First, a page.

Enriching community through open space: make a difference day


As part of National Make a Difference Day, more than 60 volunteers from local environmental groups, Northern Arizona University (NAU) and the City of Flagstaff came together to revitalize an important piece of open space many at NAU walk by everyday without noticing. Located across from Alpine Ridge apartments, the empty lot was overgrown, unkempt and full of illegally dumped garbage, and was in desperate need of cleaning. By the end of the revitalization project all of the invasive species will be gone, there will be a connector of the Flagstaff Urban Trail System (FUTS) and will be the new location of the Southside Community Garden.

The lot was chosen because of its poor state of disrepair, its location, and the fact that it is designated as open space in the Flagstaff Regional Plan, a development and preservation guide for the city.

“It was selected one of the top three for restoration by Flagstaff; it will give the community needed open space which is the number one component of the Regional Plan,” says David Mckee with the City of Flagstaff storm water department.

Performing as both as a part of the Rio de Flag watershed and Sinclair Wash, the area was a smart choice to revitalize because much of the snow that falls there in winter ends up recharging one of Flagstaff’s aquifers. Due to the illegal dumping, much of that snow became contaminated before returning to the aquifer.

Throughthe day huge strides were made in restoring the lot to its former beauty. Large areas of illegal dumping were cleaned up, netting some interesting finds including animal skulls, exercise weights and old utensils. New soil was spread throughout the majority of the area, native grasses and flowers were planted and the invasive species were removed in order to bring in other native plants. These plants are important because they use water more sustainably and grow healthier ecosystems.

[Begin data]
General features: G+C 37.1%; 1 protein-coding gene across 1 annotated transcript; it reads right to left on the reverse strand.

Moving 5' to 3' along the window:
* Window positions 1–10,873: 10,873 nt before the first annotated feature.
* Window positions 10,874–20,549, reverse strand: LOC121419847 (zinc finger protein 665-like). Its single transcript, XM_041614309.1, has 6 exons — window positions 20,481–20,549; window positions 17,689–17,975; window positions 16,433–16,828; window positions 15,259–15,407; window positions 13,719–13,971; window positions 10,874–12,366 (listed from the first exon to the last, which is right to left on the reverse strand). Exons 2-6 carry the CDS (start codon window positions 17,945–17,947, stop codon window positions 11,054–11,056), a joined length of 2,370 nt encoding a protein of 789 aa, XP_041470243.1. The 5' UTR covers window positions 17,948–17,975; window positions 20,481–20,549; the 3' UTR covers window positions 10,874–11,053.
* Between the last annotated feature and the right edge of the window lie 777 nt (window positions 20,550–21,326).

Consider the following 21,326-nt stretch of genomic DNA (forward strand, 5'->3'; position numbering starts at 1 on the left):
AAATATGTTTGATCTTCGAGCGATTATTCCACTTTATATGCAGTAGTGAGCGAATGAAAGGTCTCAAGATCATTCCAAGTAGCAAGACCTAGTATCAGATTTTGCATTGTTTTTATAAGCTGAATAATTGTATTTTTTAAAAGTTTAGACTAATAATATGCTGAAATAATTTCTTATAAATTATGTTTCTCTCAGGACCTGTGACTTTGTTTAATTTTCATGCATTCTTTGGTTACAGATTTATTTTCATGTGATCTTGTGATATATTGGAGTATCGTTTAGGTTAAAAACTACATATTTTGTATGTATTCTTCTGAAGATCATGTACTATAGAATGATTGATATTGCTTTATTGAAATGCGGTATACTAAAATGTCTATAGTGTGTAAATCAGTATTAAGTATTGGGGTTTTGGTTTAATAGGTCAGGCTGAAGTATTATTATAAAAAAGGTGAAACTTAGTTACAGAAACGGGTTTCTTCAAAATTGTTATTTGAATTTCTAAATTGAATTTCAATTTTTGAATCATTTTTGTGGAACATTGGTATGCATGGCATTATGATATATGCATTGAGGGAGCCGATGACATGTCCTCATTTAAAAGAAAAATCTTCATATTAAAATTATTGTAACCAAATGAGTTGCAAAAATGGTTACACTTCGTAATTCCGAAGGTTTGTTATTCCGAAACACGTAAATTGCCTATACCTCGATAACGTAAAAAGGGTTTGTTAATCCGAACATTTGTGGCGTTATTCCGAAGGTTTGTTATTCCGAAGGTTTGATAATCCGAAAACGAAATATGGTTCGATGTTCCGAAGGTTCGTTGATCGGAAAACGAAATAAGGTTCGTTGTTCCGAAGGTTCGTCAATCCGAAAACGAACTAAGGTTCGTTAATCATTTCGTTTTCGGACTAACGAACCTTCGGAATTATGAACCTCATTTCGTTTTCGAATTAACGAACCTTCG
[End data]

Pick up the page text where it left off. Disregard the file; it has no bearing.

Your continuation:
“Flagstaff is a nature-driven community,” says Anjel Craig, a graduate student at NAU. “Seeing an area with native species makes you feel better — it gives you the chance to see what this area could be like and what to do to others.”

Everyone at the clean up seemed generally happy to be there and were eager to help out in any way they could.

“We are really excited about this day because it brings together so many wonderful organizations, businesses and the City of Flagstaff to do something positive for our community. At the end of the day, you will see the difference, and that’s what this day is all about!” says Moran Henn, Friends of Flagstaff’s Future program director.

Many felt this was a good thing to do because it enriches the community, brings neighborhoods together and makes towns happier.

“Open space is a community amenity; it makes things more interesting,” says Jack Welch, president of the Friends of the Rio de Flag.

Various student groups came out to support the revitalization efforts including the National Society of Collegiate Scholars and the Kayettes.

“We came to make a difference in the community and this area is an important one to restore,” says Shauna Meisgeier, senior nursing major with the Kayettes. “[Cleaning the area] makes people respect the community and encourages them to get outside.”

Many hoped this project would help set the example for others, help to raise environmental awareness and make the community happier.

“Communities are healthier when you can not only have access to nature, but live in it as well,” says Cynthia Pardo with Friends of Flagstaff’s Future, one of the sponsors of the event.

By the end of the event, over six tons of garbage had been removed from the land. The restoration project will provide Southside Flagstaff with a more enriched community. NAU students can now walk by that plot of land next to Alpine Ridge apartments and say “Wow, that is a beautiful open space,” rather than not noticing it at all. A difference was surely made by all of the volunteers that worked hard to restore a natural, open space.


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October 2012
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